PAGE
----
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Rogation Sunday


Margaret Brown is one of The Resident’s longest standing contributors and has lived in the Algarve for more than 20 years. As well as Point of View, she also writes Country Matters twice a month.

UNTIL THE harnessing of steam power in the late 18th century and consequent Industrial Revolution, farming had been the major occupation of ordinary working people across the world for many thousands of years. Pagan Gods of fertility and rain were propitiated long before the birth of Christ.

In Roman times, the feast of Robigalia was a celebration of prayer for a plentiful harvest, the word coming from the Latin rogare which means ‘to ask’. As Christianity spread, many festivals were absorbed into the Christian Calendar, traces of original paganism slipping easily into the prayer life of the peasantry. Robigalia became Rogation Sunday which today is celebrated on the fifth Sunday after Easter, the Gospel reading of the New Testament  being “Ask and ye shall be given, seek and ye shall find…….” (From Luke Ch11 verse 9).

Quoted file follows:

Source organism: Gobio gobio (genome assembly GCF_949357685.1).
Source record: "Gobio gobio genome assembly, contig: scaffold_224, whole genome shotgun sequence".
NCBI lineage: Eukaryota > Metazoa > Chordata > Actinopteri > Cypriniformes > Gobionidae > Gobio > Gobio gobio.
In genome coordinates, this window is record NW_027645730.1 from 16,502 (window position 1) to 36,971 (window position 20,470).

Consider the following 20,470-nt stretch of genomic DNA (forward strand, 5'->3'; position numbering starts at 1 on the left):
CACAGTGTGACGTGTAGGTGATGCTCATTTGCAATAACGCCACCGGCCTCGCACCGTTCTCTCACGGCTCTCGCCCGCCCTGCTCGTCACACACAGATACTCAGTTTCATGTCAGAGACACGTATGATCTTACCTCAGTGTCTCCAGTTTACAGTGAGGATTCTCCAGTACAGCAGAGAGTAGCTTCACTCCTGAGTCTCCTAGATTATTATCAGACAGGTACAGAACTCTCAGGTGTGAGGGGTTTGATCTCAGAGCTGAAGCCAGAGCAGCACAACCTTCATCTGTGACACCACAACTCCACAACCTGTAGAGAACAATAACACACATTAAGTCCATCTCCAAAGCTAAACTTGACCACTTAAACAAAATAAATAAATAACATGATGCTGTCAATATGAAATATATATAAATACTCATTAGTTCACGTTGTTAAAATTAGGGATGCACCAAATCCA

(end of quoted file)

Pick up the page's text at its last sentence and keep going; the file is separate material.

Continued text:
Closely linked with the Church was the ceremony of ‘Beating the Bounds’ practised millennia ago as part of the seven day rituals of Beltane. After the Rogation service – but now no longer a part of country life – Minister and Churchwarden would lead their parishioners in procession round the boundaries of Church land to check that all was as it should be. Likewise, the lesser rogation days of Monday, Tuesday and Wednesday coming immediately before Ascension are rarely celebrated. The break with our agricultural heritage is a sad consequence of the quicker returns provided by industrialisation. The painless absorption of ancient beliefs associated with the farming year into the Christian faith has no parallel in industry. As we lose our closeness to the soil, there is no Christian equivalent to see us safely through the 21st Century demands of manufacture. Our link has been cut leaving many people devoid of their roots.